Connect with us


Rapinoe takes next step in changing the game

Megan Rapinoe

Megan Rapinoe took a big step forward for the gay community by coming out earlier this year. (Photo Copyright: Patti Giobetti |

One of the Equalizer’s top moments of 2012 was Megan Rapinoe’s coming out before the London Olympics, and Rapinoe hasn’t slowed down in the start of 2013.  She was allocated to the Seattle Reign FC after signing a short-term contract with Olympique Lyonnais, and she scored in her first appearance.

You can add one more thing to the list: speaking up for the LGBT community.

Rapinoe recently partnered with The Gay, Lesbian & Straight Education Network (GLSEN) to appear in a new video about name-calling.  The video coincided with the organization’s annual No Name-Calling Week, and Rapinoe’s involvement focuses on respect on the field.

Rapinoe’s involvement with the GLSEN campaign is another high-profile example of Rapinoe’s willingness to step into the spotlight on and off the field.  The video about name-calling fits into a larger GLSEN program called Changing the Game. The project’s focus is to develop a safe climate in K-12 schools’ athletic programs and physical education classes for all students, regardless of sexual orientation or gender identity/expression.

Rapinoe acknowledges the unique position she’s in right now in the video: “If I can stand on a platform and use the popularity that I have and the team has to make people more aware and to make this place more accepting for all people is something that I’m really, really proud to do.”

GLSEN Executive Director Eliza Byard was enthusiastic about Rapinoe’s participation in the video and wider campaign for the organization.  Byard noted first that Rapinoe’s coming out already made an impact.

“When someone like Megan Rapinoe steps up and comes out, it makes a huge difference,” Byard said.

“The world has changed dramatically,” Byard added during a discussion of the differences between the the cultural environment of today’s U.S. women’s national team and those of the late ’90s and early ’00s. She pointed to a huge shift in public opinion after GLSEN teamed with the NBA, not just with fans, but in athletes’ willingness to speak up for LGBT issues.

“Seeing Grant Hill every night in the playoffs was a game changer for us with athletes.” Byard says the shift became a landslide about two years ago, after the NBA campaign for Think B4 You Speak (another website currently featuring Rapinoe’s video). “There was an enormous sea change in the world of sports.”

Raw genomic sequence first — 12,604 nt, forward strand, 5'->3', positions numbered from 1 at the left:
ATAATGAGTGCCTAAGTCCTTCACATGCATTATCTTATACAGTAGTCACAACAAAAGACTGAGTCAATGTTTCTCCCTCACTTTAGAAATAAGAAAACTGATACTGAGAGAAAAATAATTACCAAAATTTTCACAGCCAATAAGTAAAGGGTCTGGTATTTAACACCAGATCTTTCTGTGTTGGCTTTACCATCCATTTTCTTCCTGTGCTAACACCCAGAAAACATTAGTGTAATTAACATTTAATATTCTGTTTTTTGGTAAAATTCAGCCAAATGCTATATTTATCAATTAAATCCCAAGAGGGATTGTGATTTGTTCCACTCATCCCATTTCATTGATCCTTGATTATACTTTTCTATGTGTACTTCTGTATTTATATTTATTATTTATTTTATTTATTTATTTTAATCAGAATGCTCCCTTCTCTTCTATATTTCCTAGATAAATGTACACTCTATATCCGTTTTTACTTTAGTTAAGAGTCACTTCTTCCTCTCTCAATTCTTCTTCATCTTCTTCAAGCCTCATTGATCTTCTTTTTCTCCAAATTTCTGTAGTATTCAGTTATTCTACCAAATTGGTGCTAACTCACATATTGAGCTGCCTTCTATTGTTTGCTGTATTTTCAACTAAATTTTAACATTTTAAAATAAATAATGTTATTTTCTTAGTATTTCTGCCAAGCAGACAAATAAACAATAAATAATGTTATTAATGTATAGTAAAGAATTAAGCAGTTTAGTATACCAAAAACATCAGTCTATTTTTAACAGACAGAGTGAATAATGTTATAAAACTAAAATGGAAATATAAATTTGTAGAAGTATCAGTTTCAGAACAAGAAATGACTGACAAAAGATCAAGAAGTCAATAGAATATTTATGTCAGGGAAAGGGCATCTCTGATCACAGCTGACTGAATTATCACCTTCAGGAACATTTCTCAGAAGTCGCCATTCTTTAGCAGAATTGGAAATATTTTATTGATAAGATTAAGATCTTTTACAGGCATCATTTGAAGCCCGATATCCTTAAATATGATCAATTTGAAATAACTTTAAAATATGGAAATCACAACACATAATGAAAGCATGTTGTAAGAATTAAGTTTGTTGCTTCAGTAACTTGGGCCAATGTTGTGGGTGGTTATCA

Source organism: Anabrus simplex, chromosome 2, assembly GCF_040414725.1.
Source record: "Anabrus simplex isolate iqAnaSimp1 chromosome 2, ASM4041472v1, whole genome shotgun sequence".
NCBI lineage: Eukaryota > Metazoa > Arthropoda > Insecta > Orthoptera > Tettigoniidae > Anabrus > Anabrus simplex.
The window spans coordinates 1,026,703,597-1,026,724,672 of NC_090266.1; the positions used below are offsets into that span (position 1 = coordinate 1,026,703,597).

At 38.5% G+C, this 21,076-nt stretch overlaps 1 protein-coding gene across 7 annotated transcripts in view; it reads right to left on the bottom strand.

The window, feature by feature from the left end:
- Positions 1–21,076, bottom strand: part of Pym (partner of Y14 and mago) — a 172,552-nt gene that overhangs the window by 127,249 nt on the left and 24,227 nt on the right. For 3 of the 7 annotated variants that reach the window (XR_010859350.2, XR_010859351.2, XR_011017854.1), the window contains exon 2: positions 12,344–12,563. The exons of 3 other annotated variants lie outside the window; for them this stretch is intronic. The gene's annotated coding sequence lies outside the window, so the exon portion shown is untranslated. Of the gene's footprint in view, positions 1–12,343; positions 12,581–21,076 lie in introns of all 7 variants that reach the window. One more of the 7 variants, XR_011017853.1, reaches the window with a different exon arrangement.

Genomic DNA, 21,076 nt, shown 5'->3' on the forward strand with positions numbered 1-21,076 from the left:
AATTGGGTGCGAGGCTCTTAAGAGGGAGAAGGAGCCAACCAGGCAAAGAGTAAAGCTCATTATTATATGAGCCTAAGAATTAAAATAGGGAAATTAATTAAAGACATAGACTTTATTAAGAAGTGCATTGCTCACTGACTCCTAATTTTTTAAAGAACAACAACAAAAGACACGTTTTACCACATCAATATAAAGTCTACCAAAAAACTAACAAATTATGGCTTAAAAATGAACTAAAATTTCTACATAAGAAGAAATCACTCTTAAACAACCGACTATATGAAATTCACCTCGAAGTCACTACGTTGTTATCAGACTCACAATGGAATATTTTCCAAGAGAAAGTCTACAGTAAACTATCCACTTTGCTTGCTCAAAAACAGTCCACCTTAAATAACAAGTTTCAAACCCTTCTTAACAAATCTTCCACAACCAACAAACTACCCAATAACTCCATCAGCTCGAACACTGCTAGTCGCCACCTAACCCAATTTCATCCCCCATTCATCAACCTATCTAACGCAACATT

Rapinoe isn’t the first female professional soccer player to appear in a video campaign for GLSEN. In August 2011, Joanna Lohman, then of the Philiadelphia Independence of the WPS, appeared in a brief video for Changing the Game.

In the video, Lohman states, “I wake up every day and I’m proud of who I am and who I am becoming. It’s never easy to be different and it doesn’t mean you’re wrong if you’re different.”

Byard hopes that GLSEN can expand it’s work in the arena of women’s soccer.

“Think of the players who show up on these teams,” she said. “These women are amazing in all kinds of ways. They’re crusaders for fairness, respect, and equality.”

It may be too early for the National Women’s Soccer League to form a partnership directly with an organization like GLSEN or GLAAD (The Gay & Lesbian Alliance Against Defamation). The primary focus of the league’s front office and executive director Cheryl Bailey will be the product on the field. Lohman says focusing on on a large campaign in 2013 would be considered “a distraction from their core goals” for the NWSL.

That isn’t to say that teams or players couldn’t partner directly. Lohman thinks “individual players or teams would have more resources to participate and more interest in doing so.”

Byard is thinking big for right now.

“Soccer is the world’s game,” she said. “We could support people in the most desperate conditions if we can connect to international players in the U.S.” Byard is hoping to work behind-the-scenes this year to connect with international players via the NWSL and international friendlies and tournaments. GLSEN would then give them the support and resources they need to bring back to their home countries.

But Lohman knows the work is only just beginning. “We are all working towards the same goal and, more importantly, working together to build a movement.”


Your account


More in Culture